How Google Got States To Legalize Driverless Cars
Center for Internet and Society Fellow Bryant Walker Smith weighs in on the legal complications of releasing self-driving cars to the public for The Washington Post.
About four years ago, the Google team trying to develop cars driven by computers — not people — concluded that sooner than later, the technology would be ready for the masses. There was one big problem: No state had even considered whether driverless cars should be legal.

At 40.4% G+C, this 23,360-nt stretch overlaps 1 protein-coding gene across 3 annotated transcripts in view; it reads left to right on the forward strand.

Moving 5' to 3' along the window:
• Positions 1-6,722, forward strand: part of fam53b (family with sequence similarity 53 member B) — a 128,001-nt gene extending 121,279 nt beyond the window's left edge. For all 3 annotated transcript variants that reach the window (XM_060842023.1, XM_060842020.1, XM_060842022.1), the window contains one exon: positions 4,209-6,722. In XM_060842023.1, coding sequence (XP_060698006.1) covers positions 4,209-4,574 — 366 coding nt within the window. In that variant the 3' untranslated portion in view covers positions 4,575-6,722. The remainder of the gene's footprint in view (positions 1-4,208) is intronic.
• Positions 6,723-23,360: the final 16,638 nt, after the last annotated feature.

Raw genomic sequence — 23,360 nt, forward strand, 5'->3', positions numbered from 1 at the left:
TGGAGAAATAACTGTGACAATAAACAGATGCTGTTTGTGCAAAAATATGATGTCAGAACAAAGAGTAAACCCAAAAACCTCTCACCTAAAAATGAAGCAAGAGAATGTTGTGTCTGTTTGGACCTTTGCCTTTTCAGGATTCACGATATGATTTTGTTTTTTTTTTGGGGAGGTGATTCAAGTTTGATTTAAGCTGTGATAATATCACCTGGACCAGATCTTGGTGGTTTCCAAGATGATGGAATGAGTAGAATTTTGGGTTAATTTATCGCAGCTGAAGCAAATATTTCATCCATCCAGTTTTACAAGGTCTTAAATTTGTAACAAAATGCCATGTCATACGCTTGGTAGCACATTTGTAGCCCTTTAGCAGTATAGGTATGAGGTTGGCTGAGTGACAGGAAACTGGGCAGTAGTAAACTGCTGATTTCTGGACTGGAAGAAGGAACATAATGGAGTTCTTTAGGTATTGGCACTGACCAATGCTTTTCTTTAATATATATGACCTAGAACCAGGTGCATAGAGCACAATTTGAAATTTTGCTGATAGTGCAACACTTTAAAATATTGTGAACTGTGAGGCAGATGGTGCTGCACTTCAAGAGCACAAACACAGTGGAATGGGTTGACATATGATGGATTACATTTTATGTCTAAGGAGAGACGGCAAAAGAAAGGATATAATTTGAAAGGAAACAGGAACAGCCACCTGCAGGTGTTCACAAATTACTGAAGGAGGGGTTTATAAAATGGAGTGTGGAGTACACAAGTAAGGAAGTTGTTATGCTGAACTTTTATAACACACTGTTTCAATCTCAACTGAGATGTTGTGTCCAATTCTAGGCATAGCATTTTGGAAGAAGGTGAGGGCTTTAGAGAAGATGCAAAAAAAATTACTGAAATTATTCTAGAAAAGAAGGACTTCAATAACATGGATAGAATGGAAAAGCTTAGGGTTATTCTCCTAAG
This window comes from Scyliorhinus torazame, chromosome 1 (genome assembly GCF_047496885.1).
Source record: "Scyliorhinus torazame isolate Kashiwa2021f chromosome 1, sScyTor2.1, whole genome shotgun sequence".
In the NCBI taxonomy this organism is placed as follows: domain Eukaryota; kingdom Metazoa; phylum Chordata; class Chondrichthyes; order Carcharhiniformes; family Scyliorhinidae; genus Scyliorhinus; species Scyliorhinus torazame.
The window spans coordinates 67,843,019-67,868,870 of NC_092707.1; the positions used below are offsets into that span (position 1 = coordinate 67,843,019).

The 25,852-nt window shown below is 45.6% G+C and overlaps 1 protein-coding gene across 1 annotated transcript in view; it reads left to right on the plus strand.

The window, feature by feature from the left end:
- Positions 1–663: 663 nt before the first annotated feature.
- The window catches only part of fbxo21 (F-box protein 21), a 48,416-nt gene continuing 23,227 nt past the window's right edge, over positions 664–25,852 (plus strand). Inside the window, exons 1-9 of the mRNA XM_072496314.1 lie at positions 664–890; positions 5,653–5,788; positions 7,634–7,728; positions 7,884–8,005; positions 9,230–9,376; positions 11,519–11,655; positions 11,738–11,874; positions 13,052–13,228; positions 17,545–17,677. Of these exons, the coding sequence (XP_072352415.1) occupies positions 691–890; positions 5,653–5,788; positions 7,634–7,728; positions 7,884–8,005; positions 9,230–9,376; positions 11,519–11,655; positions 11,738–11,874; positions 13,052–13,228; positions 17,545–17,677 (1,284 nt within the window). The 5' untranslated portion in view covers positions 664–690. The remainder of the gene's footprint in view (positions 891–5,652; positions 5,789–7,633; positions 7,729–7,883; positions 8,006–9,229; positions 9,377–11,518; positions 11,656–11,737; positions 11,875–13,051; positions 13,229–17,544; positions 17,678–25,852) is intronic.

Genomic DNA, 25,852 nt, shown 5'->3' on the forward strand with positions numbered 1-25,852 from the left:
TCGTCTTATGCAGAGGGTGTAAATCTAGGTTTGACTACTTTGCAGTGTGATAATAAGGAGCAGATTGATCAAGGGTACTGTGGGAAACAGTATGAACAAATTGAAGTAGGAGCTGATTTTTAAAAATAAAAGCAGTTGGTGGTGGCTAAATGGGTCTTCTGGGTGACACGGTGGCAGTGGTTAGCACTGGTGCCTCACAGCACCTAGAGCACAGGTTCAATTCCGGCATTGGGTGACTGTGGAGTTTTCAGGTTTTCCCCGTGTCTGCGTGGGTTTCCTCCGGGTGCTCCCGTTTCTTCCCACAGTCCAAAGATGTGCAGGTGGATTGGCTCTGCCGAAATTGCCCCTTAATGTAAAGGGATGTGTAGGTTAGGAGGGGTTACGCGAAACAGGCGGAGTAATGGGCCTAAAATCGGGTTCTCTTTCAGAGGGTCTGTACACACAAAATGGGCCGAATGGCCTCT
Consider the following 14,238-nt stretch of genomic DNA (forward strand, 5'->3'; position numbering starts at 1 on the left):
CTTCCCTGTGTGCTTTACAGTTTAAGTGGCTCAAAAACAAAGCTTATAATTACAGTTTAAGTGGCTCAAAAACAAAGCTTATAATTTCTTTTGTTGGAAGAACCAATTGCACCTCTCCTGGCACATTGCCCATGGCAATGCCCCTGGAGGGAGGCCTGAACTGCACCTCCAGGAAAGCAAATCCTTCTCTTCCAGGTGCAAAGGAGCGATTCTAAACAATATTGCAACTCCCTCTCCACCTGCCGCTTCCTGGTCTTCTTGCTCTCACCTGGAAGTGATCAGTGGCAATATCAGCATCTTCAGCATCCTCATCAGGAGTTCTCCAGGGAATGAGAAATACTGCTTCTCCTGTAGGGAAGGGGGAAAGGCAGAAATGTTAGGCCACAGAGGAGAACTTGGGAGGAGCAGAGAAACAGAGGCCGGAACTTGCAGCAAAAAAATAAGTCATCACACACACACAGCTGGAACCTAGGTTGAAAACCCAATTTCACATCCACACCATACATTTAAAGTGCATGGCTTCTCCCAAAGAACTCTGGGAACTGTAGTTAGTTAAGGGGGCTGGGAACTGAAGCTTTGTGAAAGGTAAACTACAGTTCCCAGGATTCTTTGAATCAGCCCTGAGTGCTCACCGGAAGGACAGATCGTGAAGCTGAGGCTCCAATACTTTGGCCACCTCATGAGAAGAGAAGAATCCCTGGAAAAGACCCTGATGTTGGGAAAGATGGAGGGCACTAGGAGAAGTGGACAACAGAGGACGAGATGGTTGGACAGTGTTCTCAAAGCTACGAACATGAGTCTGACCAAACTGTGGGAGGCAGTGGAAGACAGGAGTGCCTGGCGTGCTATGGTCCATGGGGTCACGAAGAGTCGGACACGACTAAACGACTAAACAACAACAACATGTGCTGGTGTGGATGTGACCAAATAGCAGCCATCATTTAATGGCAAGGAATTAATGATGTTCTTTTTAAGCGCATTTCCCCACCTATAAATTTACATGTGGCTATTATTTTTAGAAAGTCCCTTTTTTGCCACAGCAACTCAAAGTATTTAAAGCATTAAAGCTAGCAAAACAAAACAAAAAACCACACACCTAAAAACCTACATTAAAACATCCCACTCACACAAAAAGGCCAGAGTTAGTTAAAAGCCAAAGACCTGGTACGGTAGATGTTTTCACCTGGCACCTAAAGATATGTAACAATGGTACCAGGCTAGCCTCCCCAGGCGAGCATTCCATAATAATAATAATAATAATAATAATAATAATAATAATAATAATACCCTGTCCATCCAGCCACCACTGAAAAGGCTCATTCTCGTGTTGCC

And yet this week, Google said it wants to give Californians access to a small fleet of prototypes it will make without a steering wheel or pedals.
Bryant Walker Smith, who teaches the law of self-driving cars as a fellow at Stanford University, described one rule-drafting session where Google — not the DMV — responded to suggestions from auto industry representatives.
“It wasn’t always clear who was leading,” Smith said. It seemed to him that both Google and the DMV felt ownership of the rules.